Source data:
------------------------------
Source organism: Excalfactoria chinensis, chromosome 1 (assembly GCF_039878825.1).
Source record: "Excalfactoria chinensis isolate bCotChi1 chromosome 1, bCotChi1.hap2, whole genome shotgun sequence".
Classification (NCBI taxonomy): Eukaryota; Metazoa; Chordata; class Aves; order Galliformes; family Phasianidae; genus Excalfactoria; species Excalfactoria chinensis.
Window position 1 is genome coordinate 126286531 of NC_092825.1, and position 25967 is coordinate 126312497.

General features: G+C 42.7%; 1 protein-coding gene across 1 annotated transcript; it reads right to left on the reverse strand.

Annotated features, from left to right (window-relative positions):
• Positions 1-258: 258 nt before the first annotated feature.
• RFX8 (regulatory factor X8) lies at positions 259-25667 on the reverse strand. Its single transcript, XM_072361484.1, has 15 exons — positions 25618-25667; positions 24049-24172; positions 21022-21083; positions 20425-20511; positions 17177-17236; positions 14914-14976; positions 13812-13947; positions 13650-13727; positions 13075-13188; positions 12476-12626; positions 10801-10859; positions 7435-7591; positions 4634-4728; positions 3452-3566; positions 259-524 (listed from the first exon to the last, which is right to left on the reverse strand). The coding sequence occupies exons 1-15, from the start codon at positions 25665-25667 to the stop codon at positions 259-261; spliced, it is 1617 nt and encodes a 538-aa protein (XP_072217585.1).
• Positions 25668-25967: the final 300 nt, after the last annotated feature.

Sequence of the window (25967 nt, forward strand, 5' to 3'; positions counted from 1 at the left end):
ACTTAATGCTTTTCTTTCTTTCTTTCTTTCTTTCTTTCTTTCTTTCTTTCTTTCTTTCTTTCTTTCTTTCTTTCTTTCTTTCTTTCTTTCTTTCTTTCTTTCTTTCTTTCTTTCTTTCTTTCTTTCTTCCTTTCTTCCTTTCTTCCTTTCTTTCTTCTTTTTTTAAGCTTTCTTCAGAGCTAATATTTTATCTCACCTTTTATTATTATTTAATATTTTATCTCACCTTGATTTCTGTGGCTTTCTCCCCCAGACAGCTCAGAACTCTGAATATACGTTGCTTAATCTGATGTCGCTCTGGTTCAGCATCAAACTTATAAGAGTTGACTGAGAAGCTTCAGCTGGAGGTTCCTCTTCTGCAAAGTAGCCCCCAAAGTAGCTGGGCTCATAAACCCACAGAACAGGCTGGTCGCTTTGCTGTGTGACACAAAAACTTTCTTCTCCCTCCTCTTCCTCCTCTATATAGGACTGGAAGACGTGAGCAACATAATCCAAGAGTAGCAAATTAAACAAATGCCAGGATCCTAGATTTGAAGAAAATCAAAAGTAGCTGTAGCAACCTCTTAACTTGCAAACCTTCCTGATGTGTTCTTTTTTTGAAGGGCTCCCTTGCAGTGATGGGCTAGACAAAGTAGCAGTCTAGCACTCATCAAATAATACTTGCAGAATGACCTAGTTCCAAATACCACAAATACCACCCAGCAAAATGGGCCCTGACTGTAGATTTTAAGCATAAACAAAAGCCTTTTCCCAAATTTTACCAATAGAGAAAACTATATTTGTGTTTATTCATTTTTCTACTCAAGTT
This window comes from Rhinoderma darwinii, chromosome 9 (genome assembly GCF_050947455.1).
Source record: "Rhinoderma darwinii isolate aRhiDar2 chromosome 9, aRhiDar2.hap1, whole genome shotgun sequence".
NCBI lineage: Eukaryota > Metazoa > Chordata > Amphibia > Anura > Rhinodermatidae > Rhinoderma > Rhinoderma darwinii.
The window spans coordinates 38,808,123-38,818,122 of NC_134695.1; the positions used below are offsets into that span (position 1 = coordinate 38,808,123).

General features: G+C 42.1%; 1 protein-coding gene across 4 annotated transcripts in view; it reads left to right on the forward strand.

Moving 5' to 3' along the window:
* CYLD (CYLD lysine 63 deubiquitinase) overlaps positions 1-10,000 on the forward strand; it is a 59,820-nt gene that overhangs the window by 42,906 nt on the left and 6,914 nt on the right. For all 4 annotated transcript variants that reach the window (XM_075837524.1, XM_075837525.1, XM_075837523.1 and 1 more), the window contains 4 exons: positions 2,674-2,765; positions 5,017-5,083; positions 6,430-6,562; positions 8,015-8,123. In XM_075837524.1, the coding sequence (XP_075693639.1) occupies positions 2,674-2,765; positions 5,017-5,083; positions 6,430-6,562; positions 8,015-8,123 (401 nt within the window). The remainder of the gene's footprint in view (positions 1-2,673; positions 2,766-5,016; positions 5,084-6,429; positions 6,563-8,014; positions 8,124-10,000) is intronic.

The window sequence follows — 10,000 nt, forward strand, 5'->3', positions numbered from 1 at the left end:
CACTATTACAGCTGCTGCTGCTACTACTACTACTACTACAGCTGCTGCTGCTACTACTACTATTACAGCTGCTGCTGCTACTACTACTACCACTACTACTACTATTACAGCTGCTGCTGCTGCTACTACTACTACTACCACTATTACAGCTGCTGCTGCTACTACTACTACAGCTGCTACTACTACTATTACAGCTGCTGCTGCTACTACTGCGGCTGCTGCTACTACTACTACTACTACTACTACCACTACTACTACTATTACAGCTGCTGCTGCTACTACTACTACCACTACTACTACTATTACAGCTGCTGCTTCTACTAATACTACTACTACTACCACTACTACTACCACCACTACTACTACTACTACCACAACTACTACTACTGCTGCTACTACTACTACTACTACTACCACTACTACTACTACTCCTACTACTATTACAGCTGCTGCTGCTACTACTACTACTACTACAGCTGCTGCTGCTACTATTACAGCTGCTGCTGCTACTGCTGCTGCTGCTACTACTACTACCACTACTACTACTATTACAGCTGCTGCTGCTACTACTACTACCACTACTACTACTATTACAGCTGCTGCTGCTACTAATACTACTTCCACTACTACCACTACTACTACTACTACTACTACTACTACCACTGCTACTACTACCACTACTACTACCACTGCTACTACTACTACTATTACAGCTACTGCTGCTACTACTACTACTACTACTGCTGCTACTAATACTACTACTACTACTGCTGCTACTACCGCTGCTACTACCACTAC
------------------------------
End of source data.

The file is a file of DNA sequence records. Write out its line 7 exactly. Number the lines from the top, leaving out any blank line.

• Positions 1-258: 258 nt before the first annotated feature.